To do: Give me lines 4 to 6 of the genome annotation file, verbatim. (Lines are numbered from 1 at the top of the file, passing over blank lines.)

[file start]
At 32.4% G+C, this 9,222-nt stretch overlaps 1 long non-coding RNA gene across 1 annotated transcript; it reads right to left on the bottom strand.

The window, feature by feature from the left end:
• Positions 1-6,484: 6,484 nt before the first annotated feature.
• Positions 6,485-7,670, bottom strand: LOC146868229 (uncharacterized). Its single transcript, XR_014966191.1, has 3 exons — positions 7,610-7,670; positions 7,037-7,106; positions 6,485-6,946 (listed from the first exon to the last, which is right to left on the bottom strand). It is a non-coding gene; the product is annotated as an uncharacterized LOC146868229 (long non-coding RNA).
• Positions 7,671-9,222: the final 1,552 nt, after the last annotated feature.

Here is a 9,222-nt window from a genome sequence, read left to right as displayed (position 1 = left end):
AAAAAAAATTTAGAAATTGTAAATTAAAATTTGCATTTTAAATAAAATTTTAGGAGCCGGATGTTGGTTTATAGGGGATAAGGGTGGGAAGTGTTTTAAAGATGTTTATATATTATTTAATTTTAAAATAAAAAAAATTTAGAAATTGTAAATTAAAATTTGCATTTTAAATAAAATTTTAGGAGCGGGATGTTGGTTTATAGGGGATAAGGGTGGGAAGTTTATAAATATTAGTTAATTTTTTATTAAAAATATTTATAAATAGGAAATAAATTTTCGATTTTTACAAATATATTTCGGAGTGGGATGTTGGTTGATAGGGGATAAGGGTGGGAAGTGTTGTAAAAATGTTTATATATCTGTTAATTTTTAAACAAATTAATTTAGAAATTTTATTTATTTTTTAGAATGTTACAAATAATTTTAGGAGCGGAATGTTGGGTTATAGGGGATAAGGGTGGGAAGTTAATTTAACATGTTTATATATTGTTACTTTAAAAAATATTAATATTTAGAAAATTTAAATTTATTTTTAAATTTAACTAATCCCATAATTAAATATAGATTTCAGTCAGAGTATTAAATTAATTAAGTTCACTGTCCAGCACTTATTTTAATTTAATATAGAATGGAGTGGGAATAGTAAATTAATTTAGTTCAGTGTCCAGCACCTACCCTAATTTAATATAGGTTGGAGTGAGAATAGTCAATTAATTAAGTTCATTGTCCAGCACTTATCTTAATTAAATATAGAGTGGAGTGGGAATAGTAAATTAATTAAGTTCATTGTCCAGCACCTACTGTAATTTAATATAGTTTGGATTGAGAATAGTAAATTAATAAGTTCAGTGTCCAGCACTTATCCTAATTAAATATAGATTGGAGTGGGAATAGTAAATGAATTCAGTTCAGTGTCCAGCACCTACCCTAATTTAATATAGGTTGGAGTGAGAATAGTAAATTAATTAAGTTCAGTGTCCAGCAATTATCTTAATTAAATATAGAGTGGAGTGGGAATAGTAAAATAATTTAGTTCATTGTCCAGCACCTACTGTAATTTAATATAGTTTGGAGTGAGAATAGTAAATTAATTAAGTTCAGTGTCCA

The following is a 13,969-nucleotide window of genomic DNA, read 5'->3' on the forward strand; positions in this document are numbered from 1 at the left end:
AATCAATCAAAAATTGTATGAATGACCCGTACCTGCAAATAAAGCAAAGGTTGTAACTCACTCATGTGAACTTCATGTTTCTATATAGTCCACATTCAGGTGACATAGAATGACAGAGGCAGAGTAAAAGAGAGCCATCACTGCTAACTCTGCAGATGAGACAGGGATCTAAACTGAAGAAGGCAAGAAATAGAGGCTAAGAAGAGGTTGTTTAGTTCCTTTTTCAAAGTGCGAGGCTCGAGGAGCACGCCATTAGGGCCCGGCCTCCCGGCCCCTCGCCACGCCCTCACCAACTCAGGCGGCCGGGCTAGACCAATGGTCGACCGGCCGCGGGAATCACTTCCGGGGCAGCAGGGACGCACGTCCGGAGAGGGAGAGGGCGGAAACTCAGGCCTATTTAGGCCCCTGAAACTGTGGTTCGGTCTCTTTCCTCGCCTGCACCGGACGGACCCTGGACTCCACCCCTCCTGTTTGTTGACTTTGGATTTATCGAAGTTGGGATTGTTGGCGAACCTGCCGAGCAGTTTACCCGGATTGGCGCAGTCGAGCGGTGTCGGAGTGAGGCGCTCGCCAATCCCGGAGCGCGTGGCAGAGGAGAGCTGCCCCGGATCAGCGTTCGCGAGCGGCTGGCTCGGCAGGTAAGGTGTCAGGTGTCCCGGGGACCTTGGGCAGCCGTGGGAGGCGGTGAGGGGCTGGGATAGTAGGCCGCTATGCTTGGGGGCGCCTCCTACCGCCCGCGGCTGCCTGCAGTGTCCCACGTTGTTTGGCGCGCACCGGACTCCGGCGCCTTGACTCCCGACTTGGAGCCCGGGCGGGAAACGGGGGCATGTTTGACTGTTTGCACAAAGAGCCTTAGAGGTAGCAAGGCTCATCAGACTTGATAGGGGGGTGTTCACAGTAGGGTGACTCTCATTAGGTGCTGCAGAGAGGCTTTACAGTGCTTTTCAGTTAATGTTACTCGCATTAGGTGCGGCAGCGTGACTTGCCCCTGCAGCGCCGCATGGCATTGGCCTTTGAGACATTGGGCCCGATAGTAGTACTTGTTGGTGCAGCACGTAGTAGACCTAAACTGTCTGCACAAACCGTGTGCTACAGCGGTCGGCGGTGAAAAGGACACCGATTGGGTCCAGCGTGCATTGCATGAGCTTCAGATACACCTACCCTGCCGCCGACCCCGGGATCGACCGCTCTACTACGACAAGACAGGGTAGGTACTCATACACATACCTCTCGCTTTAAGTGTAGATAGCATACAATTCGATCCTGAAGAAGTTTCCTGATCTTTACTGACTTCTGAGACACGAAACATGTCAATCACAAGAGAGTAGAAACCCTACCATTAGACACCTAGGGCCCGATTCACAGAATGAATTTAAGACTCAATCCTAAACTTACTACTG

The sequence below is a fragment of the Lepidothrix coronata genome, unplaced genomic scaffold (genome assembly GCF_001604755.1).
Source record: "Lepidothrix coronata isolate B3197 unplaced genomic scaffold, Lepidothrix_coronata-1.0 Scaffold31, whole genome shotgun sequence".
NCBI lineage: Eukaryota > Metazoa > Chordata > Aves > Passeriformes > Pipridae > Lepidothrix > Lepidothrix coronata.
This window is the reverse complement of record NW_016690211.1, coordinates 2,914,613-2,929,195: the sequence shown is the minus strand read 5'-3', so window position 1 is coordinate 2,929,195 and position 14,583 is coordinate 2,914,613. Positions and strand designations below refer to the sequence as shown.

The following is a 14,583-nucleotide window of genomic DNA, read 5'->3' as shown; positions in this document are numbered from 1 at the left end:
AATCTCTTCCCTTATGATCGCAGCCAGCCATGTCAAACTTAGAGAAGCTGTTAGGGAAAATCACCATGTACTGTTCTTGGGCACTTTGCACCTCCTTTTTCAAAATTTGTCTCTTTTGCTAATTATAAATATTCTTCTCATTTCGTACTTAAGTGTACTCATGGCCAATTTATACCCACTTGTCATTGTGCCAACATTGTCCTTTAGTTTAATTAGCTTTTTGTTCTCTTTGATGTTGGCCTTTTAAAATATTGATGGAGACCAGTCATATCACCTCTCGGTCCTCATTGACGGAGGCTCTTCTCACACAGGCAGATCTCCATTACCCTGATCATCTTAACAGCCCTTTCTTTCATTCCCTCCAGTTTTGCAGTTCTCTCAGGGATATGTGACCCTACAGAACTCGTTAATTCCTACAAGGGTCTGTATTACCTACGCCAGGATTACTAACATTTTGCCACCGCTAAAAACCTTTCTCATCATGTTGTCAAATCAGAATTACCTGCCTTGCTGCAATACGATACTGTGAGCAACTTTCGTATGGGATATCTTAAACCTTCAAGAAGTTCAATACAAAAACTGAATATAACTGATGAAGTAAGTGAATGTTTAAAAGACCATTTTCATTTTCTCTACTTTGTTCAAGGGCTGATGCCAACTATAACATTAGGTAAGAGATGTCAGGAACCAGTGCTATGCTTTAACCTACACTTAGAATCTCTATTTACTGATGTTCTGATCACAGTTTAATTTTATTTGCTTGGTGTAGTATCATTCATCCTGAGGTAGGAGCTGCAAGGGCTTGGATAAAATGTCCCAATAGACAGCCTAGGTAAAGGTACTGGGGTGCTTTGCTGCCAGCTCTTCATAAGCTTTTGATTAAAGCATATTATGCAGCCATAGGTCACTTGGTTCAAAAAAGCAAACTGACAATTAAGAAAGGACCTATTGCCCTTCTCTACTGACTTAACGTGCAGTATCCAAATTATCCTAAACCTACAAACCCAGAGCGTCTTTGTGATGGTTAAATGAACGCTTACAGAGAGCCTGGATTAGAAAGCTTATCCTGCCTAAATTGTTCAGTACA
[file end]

• Positions 6,485-7,670, bottom strand: LOC146868229 (uncharacterized). Its single transcript, XR_014966191.1, has 3 exons — positions 7,610-7,670; positions 7,037-7,106; positions 6,485-6,946 (listed from the first exon to the last, which is right to left on the bottom strand). It is a non-coding gene; the product is annotated as an uncharacterized LOC146868229 (long non-coding RNA).
• Positions 7,671-9,222: the final 1,552 nt, after the last annotated feature.

Here is a 9,222-nt window from a genome sequence, read left to right as displayed (position 1 = left end):